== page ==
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The Independent UK
The Independent UK
Andrew Feinberg

Former Clinton campaign lawyer Michael Sussmann found not guilty of lying to FBI

Copyright 2022 The Associated Press. All rights reserved.

A District of Columbia jury has acquitted attorney Michael Sussmann on charges that he’d lied to FBI agents while tipping them off about allegations that a computer server in Donald Trump’s eponymous skyscraper was communicating with a computer belonging to a Russian bank at the height of the 2016 presidential campaign.

The jury rendered its’ not guilty verdict on Tuesday after three days of deliberations following a two-week trial, during which prosecutors working for Special Counsel John Durham sought to prove that Mr Sussmann, an ex-prosecutor who was a partner at the law firm Perkins Coie when he met with FBI officials about the alleged Trump-Russia computer connection.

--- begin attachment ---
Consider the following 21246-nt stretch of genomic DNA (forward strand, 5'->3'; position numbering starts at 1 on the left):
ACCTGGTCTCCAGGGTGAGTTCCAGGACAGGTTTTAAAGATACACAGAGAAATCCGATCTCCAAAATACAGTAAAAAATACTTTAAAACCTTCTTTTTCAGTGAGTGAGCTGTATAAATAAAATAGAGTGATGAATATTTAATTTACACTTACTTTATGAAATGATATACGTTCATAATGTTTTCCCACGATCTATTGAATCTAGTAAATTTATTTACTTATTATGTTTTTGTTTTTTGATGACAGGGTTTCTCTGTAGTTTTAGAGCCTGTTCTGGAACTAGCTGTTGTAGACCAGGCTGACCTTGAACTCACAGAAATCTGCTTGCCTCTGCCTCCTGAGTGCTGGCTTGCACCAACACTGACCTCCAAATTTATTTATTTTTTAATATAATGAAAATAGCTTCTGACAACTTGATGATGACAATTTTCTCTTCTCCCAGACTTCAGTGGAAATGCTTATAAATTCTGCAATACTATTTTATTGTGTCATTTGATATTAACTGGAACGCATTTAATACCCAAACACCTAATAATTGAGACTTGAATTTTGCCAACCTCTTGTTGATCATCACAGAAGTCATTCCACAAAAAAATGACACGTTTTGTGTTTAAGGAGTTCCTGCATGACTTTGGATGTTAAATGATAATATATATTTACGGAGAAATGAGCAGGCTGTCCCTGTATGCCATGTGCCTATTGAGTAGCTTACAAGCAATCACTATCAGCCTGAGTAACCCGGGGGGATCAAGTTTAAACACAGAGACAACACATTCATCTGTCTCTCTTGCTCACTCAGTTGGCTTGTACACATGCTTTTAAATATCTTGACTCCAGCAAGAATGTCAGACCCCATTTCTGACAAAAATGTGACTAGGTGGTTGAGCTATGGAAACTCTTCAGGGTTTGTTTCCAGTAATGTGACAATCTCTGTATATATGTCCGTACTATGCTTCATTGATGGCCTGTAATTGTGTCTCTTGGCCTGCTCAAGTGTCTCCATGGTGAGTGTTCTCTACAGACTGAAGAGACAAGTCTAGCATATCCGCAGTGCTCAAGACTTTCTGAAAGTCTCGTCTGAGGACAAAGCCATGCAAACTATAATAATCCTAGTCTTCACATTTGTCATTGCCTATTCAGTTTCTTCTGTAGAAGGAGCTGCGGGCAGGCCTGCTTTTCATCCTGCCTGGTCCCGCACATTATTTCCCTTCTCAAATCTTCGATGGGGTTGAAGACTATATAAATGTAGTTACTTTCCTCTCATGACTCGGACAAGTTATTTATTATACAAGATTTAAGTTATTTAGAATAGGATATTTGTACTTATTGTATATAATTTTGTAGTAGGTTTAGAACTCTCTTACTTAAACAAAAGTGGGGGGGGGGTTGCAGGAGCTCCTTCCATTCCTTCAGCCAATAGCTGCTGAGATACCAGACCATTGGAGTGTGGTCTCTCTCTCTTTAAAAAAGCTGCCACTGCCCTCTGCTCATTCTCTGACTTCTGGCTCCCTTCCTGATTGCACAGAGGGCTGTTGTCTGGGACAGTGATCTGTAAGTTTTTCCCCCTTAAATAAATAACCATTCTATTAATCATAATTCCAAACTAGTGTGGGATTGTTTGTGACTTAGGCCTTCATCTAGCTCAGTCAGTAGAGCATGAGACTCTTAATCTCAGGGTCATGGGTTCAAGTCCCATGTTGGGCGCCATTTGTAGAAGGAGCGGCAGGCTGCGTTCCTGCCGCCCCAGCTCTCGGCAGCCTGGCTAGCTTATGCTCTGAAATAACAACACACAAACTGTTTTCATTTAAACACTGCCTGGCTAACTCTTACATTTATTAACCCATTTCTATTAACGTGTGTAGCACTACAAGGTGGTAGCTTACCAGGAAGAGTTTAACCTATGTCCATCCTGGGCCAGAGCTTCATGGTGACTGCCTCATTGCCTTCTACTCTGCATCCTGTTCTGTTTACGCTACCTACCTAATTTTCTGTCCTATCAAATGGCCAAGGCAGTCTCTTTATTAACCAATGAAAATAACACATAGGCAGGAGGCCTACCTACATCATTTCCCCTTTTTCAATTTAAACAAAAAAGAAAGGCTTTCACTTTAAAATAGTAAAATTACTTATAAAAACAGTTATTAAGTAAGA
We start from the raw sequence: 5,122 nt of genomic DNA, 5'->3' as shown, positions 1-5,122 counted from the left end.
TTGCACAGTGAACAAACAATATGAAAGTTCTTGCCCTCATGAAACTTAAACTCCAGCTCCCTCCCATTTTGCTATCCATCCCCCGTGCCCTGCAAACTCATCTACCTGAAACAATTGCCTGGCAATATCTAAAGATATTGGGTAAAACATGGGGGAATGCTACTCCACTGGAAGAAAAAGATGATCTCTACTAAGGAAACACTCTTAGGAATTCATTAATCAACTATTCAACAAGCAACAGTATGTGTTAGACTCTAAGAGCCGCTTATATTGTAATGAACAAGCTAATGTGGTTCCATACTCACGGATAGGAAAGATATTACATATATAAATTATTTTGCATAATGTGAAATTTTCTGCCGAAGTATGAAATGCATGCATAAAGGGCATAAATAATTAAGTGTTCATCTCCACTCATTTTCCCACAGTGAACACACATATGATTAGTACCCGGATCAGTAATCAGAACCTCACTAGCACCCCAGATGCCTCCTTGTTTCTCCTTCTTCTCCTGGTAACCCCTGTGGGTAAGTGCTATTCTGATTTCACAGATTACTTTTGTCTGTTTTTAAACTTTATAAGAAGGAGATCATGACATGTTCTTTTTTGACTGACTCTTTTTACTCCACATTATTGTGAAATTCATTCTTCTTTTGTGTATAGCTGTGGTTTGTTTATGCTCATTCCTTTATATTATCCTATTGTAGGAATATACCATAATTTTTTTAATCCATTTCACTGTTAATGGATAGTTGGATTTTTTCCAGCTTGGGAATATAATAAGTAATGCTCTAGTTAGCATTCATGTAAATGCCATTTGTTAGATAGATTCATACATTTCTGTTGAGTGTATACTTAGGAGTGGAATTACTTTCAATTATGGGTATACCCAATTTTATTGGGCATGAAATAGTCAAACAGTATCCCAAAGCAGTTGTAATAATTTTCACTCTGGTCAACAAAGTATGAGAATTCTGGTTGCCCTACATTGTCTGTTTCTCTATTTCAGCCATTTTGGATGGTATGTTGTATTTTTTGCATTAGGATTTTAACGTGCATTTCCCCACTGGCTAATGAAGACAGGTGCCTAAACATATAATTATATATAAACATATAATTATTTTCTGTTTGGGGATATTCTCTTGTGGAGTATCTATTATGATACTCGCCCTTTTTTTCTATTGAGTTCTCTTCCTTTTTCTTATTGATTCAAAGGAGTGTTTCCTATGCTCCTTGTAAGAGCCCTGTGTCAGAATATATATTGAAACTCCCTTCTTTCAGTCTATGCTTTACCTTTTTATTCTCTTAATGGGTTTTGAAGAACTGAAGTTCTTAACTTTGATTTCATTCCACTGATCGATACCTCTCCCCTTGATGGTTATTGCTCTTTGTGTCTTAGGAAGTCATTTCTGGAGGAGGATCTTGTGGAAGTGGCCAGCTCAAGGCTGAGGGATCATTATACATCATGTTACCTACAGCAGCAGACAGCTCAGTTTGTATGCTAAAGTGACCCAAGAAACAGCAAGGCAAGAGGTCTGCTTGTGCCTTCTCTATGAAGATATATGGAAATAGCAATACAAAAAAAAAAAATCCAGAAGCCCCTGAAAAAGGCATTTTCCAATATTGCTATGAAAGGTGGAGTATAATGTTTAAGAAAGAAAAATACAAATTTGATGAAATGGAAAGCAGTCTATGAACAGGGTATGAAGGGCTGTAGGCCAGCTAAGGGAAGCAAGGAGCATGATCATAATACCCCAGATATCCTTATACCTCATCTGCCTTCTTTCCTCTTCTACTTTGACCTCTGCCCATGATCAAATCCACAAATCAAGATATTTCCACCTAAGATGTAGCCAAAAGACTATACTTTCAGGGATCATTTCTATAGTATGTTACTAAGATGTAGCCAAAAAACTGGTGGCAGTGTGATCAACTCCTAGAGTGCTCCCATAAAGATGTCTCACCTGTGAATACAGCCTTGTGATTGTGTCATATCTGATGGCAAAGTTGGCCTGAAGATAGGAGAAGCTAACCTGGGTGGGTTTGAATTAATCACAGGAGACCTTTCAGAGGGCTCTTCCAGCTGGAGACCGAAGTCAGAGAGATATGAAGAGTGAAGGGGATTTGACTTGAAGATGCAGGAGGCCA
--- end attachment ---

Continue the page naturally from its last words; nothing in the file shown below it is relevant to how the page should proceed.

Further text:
Mr Sussmann spoke to reporters shortly after the verdict was delivered. He said he was “grateful to the members of the jury for their careful thoughtful service”.

“Despite being falsely accused I believe that justice ultimately prevailed in my case. As you can imagine this has been a difficult year for my family and me. But right now we are grateful for the love and support of so many during this ordeal,” he added.

In a statement, Mr Durham said he was “disappointed” by the outcome but nonetheless thanked the jury for its service.

“I also want to recognise and thank the investigators and the prosecution team for their dedicated efforts in seeking truth and justice in this case,” he added.